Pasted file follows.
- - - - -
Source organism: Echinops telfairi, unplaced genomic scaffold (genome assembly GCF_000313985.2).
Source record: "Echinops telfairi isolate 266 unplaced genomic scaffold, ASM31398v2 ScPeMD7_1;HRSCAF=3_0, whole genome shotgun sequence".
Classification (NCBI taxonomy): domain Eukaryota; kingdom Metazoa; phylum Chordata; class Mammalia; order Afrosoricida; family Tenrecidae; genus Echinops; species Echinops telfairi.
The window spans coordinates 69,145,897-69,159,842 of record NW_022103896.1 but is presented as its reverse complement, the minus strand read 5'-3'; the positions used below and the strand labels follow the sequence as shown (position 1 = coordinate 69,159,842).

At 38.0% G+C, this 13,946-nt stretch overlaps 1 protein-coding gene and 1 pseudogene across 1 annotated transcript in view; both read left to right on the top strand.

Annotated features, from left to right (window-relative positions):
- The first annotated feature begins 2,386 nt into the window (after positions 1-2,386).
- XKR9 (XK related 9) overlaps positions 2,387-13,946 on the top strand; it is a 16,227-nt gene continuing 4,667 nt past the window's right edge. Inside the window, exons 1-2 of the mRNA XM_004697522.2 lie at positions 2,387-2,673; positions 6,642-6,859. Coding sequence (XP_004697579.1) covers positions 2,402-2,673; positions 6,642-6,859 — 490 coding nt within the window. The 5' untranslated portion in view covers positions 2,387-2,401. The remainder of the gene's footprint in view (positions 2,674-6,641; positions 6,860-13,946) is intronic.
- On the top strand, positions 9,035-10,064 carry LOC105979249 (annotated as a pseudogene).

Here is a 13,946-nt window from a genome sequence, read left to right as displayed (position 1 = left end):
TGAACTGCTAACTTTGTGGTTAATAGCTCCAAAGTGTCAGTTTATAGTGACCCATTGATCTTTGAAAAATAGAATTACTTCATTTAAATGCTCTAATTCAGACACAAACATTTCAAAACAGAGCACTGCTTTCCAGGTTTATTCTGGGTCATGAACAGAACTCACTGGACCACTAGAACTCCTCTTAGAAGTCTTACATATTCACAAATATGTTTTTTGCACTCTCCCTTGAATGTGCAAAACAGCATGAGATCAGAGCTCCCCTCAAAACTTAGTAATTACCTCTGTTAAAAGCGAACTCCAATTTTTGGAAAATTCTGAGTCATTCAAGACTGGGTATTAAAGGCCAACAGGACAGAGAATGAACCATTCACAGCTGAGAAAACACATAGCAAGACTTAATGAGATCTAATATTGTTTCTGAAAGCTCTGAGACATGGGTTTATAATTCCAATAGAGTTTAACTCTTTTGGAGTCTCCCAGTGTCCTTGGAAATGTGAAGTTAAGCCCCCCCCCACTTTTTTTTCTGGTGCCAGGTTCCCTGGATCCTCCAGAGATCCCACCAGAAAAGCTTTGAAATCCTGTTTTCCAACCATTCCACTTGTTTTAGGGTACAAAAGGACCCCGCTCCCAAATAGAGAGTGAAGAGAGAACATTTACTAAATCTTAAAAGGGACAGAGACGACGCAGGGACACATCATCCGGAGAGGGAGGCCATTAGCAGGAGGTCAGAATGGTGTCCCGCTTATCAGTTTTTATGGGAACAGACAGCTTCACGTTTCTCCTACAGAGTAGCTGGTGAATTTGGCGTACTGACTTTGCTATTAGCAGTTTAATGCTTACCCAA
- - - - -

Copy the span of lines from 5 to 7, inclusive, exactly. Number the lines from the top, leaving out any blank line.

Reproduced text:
At 38.0% G+C, this 13,946-nt stretch overlaps 1 protein-coding gene and 1 pseudogene across 1 annotated transcript in view; both read left to right on the top strand.

Annotated features, from left to right (window-relative positions):
- The first annotated feature begins 2,386 nt into the window (after positions 1-2,386).